If you imagine a dark and horrifying take on the old Rik Mayall vehicle Drop Dead Fred, you’re kind of in the right ballpark when it comes to conceptualising Daniel Isn’t Real, the second feature film from director and co-writer (with Brian DeLeeuw) Adam Egypt Mortimer.
Like that film, this one also centres on a troubled adult dealing with the reemergence of their childhood “imaginary” friend, ready to wreak havoc on what passes for their life. Unlike Fred, Daniel is far from benign. Mayall’s Fred brought kindness in the form of chaos, forcing Phoebe Cates’ dowdy Lizzie to take control of her own life. Here, the titular Daniel (Patrick Schwarzenegger) seems at first to be a positive force in the life of Luke (Miles Robbins), a troubled young man dealing with a raft of personal problems, imbuing him with confidence and charm. Inevitably, things soon take a sinister turn.
Which we should see coming, frankly. Daniel’s first emergence in Luke’s childhood, shortly after the latter witnessed a horrific act of street violence, eventually resulted in the attempted poisoning of Luke’s mother (Mary Stuart Masterson). As a result, she had him ritualistically “seal” Daniel in an old dollhouse, a bit of “play as discipline” business that seems to do the trick until present day traumas see Daniel, suave and suited like a young Patrick Bateman, slide once more beneath the surface of Luke’s life like a shark under a paddling swimmer. The only ripples are Luke’s own reactions to Daniel’s actions and words – after all, only he can see him, and since he’s already in therapy for a raft of issues, he’s not a hundred percent sure as to the “reality” of Daniel’s existence.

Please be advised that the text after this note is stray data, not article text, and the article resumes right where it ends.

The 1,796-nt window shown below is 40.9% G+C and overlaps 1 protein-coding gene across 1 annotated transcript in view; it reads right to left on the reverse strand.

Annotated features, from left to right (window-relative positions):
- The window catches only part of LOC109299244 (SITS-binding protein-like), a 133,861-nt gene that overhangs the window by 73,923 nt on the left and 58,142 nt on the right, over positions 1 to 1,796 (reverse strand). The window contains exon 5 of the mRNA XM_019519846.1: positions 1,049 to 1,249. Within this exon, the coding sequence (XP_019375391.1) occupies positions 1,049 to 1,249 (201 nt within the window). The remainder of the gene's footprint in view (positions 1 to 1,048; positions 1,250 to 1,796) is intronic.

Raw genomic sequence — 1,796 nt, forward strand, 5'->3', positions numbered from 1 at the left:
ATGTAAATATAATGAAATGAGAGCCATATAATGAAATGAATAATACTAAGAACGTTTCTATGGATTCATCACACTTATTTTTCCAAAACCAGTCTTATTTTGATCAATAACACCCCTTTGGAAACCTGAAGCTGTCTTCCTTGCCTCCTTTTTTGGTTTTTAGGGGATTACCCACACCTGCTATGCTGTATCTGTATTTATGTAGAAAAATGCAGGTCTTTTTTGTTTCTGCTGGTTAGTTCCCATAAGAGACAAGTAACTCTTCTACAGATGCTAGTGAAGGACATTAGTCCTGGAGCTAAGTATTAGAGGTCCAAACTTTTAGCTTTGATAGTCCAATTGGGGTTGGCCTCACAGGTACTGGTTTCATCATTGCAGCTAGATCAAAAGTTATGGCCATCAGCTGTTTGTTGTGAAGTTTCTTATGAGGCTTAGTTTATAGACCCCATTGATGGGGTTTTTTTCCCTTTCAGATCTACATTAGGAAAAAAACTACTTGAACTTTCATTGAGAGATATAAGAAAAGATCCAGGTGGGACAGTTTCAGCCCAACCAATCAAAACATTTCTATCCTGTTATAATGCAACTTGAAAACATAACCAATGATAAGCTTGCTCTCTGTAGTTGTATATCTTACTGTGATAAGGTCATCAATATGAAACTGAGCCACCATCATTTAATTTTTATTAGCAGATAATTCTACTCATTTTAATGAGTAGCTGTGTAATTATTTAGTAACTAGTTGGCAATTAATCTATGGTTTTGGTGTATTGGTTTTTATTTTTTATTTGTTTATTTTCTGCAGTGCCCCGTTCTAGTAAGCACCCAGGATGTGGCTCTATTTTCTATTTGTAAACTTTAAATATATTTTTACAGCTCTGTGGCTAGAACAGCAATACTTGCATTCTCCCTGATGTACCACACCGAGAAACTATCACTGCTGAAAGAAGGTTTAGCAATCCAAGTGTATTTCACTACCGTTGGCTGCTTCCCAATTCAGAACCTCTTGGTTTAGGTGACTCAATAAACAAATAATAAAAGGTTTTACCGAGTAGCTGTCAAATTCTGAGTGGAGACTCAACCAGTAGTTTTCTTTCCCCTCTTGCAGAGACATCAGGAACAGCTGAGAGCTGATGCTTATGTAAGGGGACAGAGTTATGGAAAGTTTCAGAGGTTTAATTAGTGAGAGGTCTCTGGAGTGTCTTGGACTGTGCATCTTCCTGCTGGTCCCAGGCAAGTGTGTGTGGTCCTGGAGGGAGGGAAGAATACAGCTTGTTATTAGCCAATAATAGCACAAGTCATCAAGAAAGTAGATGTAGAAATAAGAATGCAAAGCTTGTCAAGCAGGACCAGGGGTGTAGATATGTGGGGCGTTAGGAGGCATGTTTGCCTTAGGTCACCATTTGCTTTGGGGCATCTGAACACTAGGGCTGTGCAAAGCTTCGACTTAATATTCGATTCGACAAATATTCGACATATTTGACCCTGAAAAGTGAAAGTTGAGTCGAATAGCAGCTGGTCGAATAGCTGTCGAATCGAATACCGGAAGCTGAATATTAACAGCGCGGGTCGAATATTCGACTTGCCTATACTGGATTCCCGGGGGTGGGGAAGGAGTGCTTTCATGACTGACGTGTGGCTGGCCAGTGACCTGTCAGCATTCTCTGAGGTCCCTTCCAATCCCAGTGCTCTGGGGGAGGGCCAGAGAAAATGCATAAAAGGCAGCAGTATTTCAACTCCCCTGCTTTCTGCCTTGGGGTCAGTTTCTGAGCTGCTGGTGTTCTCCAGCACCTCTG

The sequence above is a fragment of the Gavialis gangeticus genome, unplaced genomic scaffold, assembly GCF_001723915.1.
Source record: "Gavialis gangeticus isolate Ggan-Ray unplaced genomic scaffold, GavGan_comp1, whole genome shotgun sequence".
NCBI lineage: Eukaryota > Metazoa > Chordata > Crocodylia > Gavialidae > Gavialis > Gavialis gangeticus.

“…a nigh-perfect calling card film that should see Mortimer and co. working on a much bigger canvas before too long.”
We’ve danced this dance before, everywhere from Fight Club to the recent Amazon re-imagining of The Tick (and do check that one out) and part of the fun is trying to parse what is objectively real and what is only subjectively so – a task made deliberately difficult by how closely the film cleaves to Luke’s increasingly erratic point of view. Mental illness or malign spirit? From a genre point of view, either answer could be satisfactory, and the film weights the former possibility, lumbering Luke with a mad mother, a sympathetic but probing psychiatrist, and a number of other “boy ain’t right” signifiers before inevitably leaning towards the other possibility.
It’s in these sequences that Daniel Isn’t Real really sings. Mortimer and his team might be building a cerebral puzzle for us, but they’re also not afraid to go for splatter when it matters, indulging in a visual palette that hearkens back to both Adrian Lyne’s cult classic Jacob’s Ladder and your better Clive Barker and Barker-adjacent offerings. Here be body horror of the most imaginative kind, although it’d spoil the fun in describing it – suffice to say there’s more than one “holy shit!” moment that lands with tremendous effect, even if the budget occasionally strains at the seams trying to encompass the conceptual ambition.
Strong performances abound, especially from Schwarzenegger, who exudes dangerous charm every second he’s on screen, and American Honey’s Sasha Lane in what could have been a pretty thankless “imperiled love interest” role, and the whole thing unfurls at an impressive deliberate, but not ponderous, tempo, each morsel of new information dropped at precisely the right moment to elicit maximum audience impact. Daniel Isn’t Real is small in scale but big on ideas and atmosphere, a nigh-perfect calling card film that should see Mortimer and co. working on a much bigger canvas before too long.